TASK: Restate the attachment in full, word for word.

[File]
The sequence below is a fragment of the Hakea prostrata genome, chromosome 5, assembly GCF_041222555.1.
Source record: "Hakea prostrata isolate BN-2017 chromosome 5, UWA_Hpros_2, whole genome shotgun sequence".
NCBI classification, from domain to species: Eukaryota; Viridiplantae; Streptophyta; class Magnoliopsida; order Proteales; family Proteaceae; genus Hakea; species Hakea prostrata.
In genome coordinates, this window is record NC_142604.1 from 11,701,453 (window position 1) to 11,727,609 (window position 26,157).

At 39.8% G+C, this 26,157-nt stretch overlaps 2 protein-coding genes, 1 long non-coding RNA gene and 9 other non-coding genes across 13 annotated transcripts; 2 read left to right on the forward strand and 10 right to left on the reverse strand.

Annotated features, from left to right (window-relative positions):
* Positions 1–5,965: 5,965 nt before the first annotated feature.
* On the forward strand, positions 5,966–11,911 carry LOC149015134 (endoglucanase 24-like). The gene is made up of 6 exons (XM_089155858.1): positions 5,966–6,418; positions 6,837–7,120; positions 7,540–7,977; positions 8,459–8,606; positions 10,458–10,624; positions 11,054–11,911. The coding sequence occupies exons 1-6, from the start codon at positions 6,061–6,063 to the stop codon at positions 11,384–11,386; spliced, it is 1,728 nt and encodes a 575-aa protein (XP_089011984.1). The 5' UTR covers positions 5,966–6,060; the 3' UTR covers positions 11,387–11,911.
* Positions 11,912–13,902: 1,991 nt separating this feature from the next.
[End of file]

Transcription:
The sequence below is a fragment of the Hakea prostrata genome, chromosome 5, assembly GCF_041222555.1.
Source record: "Hakea prostrata isolate BN-2017 chromosome 5, UWA_Hpros_2, whole genome shotgun sequence".
NCBI classification, from domain to species: Eukaryota; Viridiplantae; Streptophyta; class Magnoliopsida; order Proteales; family Proteaceae; genus Hakea; species Hakea prostrata.
In genome coordinates, this window is record NC_142604.1 from 11,701,453 (window position 1) to 11,727,609 (window position 26,157).

At 39.8% G+C, this 26,157-nt stretch overlaps 2 protein-coding genes, 1 long non-coding RNA gene and 9 other non-coding genes across 13 annotated transcripts; 2 read left to right on the forward strand and 10 right to left on the reverse strand.

Annotated features, from left to right (window-relative positions):
* Positions 1–5,965: 5,965 nt before the first annotated feature.
* On the forward strand, positions 5,966–11,911 carry LOC149015134 (endoglucanase 24-like). The gene is made up of 6 exons (XM_089155858.1): positions 5,966–6,418; positions 6,837–7,120; positions 7,540–7,977; positions 8,459–8,606; positions 10,458–10,624; positions 11,054–11,911. The coding sequence occupies exons 1-6, from the start codon at positions 6,061–6,063 to the stop codon at positions 11,384–11,386; spliced, it is 1,728 nt and encodes a 575-aa protein (XP_089011984.1). The 5' UTR covers positions 5,966–6,060; the 3' UTR covers positions 11,387–11,911.
* Positions 11,912–13,902: 1,991 nt separating this feature from the next.